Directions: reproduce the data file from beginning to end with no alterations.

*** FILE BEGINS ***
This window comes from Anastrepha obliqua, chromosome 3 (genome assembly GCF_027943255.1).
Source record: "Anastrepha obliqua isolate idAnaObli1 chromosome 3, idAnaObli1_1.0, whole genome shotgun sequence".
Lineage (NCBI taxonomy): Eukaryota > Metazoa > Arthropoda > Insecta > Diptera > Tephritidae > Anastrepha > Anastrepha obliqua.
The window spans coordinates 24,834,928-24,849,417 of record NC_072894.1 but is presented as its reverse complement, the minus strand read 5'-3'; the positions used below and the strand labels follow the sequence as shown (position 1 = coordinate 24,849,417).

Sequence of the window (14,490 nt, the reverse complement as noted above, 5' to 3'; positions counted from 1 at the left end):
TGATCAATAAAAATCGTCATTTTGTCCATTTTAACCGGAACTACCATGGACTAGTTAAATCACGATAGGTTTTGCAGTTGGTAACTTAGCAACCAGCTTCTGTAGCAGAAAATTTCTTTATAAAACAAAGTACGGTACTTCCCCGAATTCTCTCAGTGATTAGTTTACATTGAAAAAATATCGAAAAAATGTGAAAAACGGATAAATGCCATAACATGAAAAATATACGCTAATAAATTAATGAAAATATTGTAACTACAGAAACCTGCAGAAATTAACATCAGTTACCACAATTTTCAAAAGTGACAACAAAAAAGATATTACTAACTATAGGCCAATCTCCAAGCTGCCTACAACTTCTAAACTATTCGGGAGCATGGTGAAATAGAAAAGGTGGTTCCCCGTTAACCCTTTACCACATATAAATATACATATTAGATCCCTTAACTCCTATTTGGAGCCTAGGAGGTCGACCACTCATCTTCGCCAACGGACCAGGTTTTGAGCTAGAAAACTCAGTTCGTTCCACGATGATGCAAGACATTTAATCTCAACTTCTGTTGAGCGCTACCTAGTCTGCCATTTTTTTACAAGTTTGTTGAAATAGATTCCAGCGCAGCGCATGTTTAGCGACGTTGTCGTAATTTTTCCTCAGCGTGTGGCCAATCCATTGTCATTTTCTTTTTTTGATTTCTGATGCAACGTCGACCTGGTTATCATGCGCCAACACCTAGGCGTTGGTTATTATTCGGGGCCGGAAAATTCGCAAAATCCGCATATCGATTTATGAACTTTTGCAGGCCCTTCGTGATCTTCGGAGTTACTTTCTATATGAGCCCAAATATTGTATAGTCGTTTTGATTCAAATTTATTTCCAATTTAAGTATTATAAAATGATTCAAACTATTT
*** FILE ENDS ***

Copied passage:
This window comes from Anastrepha obliqua, chromosome 3 (genome assembly GCF_027943255.1).
Source record: "Anastrepha obliqua isolate idAnaObli1 chromosome 3, idAnaObli1_1.0, whole genome shotgun sequence".
Lineage (NCBI taxonomy): Eukaryota > Metazoa > Arthropoda > Insecta > Diptera > Tephritidae > Anastrepha > Anastrepha obliqua.
The window spans coordinates 24,834,928-24,849,417 of record NC_072894.1 but is presented as its reverse complement, the minus strand read 5'-3'; the positions used below and the strand labels follow the sequence as shown (position 1 = coordinate 24,849,417).

Sequence of the window (14,490 nt, the reverse complement as noted above, 5' to 3'; positions counted from 1 at the left end):
TGATCAATAAAAATCGTCATTTTGTCCATTTTAACCGGAACTACCATGGACTAGTTAAATCACGATAGGTTTTGCAGTTGGTAACTTAGCAACCAGCTTCTGTAGCAGAAAATTTCTTTATAAAACAAAGTACGGTACTTCCCCGAATTCTCTCAGTGATTAGTTTACATTGAAAAAATATCGAAAAAATGTGAAAAACGGATAAATGCCATAACATGAAAAATATACGCTAATAAATTAATGAAAATATTGTAACTACAGAAACCTGCAGAAATTAACATCAGTTACCACAATTTTCAAAAGTGACAACAAAAAAGATATTACTAACTATAGGCCAATCTCCAAGCTGCCTACAACTTCTAAACTATTCGGGAGCATGGTGAAATAGAAAAGGTGGTTCCCCGTTAACCCTTTACCACATATAAATATACATATTAGATCCCTTAACTCCTATTTGGAGCCTAGGAGGTCGACCACTCATCTTCGCCAACGGACCAGGTTTTGAGCTAGAAAACTCAGTTCGTTCCACGATGATGCAAGACATTTAATCTCAACTTCTGTTGAGCGCTACCTAGTCTGCCATTTTTTTACAAGTTTGTTGAAATAGATTCCAGCGCAGCGCATGTTTAGCGACGTTGTCGTAATTTTTCCTCAGCGTGTGGCCAATCCATTGTCATTTTCTTTTTTTGATTTCTGATGCAACGTCGACCTGGTTATCATGCGCCAACACCTAGGCGTTGGTTATTATTCGGGGCCGGAAAATTCGCAAAATCCGCATATCGATTTATGAACTTTTGCAGGCCCTTCGTGATCTTCGGAGTTACTTTCTATATGAGCCCAAATATTGTATAGTCGTTTTGATTCAAATTTATTTCCAATTTAAGTATTATAAAATGATTCAAACTATTT